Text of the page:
The way students prefer to do their homework and the conditions under which they actually do it in their homes may or may not be the same. In this chapter, we first examine preferred–actual gaps in homework motivation and preferences and discuss the similarities and differences between preferred versus actual homework performance. The cause of the preferred–actual gap may be that parents are unaware of their children’s personal preferences about when, where, and how to do homework. We continue first by presenting what has been found on the question of the degree of parental awareness of their children’s homework motivation and preferences, and then by examining what is known about the degree to which parents are likely to permit children to do homework according to their preferences. Finally, we suggest why increasing parent awareness of their children’s homework preferences and their willingness to accommodate them should be assigned top priority in the work of teachers and counselors. The effects of preferred–actual gaps on homework achievement are discussed in chapter 5.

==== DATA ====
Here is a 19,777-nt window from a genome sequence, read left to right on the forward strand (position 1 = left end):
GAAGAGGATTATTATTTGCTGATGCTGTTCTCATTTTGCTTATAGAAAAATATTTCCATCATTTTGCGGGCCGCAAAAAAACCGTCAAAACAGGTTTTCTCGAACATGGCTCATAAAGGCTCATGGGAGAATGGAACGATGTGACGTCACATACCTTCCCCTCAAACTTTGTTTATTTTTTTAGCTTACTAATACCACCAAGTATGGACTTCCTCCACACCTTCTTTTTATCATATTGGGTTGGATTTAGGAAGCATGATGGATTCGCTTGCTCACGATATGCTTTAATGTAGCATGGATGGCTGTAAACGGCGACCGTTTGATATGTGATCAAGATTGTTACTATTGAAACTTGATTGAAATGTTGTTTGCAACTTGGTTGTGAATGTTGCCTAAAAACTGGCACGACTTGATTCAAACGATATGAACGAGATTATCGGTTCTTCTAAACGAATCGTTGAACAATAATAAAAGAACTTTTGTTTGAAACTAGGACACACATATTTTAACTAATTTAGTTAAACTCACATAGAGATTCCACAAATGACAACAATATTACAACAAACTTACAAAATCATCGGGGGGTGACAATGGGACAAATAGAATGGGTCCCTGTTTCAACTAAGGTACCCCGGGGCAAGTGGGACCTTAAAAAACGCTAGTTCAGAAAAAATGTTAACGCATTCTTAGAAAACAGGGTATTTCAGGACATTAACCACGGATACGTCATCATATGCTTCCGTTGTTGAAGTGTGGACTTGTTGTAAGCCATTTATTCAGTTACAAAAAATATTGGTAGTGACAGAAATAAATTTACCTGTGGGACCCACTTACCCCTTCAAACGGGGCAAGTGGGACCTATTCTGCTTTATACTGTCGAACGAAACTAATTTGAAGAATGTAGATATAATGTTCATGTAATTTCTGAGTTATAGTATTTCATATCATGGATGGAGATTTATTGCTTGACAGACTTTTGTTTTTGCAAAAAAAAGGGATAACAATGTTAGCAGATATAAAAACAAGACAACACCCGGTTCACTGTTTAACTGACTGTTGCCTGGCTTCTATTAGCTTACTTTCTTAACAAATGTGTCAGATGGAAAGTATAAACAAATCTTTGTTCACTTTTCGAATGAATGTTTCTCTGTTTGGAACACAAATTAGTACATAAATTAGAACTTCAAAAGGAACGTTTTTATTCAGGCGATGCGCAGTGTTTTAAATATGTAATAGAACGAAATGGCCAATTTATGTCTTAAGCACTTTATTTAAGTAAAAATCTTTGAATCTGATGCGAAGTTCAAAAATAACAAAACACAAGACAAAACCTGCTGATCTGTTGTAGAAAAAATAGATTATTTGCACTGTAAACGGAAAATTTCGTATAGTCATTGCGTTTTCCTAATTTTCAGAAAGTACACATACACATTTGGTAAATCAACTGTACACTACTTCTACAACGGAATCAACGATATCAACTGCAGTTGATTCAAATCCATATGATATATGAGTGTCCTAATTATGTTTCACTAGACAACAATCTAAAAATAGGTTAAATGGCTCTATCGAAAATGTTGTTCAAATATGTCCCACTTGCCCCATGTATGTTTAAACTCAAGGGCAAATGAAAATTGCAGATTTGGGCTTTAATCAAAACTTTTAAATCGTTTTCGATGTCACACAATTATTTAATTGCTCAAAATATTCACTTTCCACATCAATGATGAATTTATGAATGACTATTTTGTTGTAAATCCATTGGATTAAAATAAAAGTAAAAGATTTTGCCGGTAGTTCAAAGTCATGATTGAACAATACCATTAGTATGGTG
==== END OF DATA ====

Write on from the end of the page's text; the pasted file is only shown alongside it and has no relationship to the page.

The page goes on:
When learning in school or when doing homework, learners are not always permitted to learn under preferred conditions. Teachers and parents frequently have strong views about which learning conditions will produce the best academic results and these views may be in strong